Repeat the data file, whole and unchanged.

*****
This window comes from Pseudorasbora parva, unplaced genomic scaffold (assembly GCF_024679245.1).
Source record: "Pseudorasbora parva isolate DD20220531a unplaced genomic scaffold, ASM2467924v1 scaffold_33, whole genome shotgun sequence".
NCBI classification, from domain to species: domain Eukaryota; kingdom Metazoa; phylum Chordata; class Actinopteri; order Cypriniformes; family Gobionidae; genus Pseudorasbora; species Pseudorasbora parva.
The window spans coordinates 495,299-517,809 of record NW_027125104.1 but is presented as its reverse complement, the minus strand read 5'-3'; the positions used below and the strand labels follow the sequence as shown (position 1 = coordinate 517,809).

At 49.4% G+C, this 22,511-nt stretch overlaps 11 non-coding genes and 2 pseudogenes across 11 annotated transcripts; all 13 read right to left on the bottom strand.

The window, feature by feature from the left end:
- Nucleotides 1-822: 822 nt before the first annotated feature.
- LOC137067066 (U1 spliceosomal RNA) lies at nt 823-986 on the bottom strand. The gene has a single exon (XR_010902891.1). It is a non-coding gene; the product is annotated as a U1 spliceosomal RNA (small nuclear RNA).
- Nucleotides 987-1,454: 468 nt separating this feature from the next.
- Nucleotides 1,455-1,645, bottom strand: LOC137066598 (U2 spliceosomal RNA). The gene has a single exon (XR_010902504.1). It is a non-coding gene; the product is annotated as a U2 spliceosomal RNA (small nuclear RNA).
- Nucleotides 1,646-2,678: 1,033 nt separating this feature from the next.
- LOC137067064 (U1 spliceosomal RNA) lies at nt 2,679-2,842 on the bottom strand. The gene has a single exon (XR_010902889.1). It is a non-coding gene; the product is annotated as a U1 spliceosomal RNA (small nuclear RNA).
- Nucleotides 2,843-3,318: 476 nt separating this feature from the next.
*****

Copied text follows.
This window comes from Pseudorasbora parva, unplaced genomic scaffold (assembly GCF_024679245.1).
Source record: "Pseudorasbora parva isolate DD20220531a unplaced genomic scaffold, ASM2467924v1 scaffold_33, whole genome shotgun sequence".
NCBI classification, from domain to species: domain Eukaryota; kingdom Metazoa; phylum Chordata; class Actinopteri; order Cypriniformes; family Gobionidae; genus Pseudorasbora; species Pseudorasbora parva.
The window spans coordinates 495,299-517,809 of record NW_027125104.1 but is presented as its reverse complement, the minus strand read 5'-3'; the positions used below and the strand labels follow the sequence as shown (position 1 = coordinate 517,809).

At 49.4% G+C, this 22,511-nt stretch overlaps 11 non-coding genes and 2 pseudogenes across 11 annotated transcripts; all 13 read right to left on the bottom strand.

The window, feature by feature from the left end:
- Nucleotides 1-822: 822 nt before the first annotated feature.
- LOC137067066 (U1 spliceosomal RNA) lies at nt 823-986 on the bottom strand. The gene has a single exon (XR_010902891.1). It is a non-coding gene; the product is annotated as a U1 spliceosomal RNA (small nuclear RNA).
- Nucleotides 987-1,454: 468 nt separating this feature from the next.
- Nucleotides 1,455-1,645, bottom strand: LOC137066598 (U2 spliceosomal RNA). The gene has a single exon (XR_010902504.1). It is a non-coding gene; the product is annotated as a U2 spliceosomal RNA (small nuclear RNA).
- Nucleotides 1,646-2,678: 1,033 nt separating this feature from the next.
- LOC137067064 (U1 spliceosomal RNA) lies at nt 2,679-2,842 on the bottom strand. The gene has a single exon (XR_010902889.1). It is a non-coding gene; the product is annotated as a U1 spliceosomal RNA (small nuclear RNA).
- Nucleotides 2,843-3,318: 476 nt separating this feature from the next.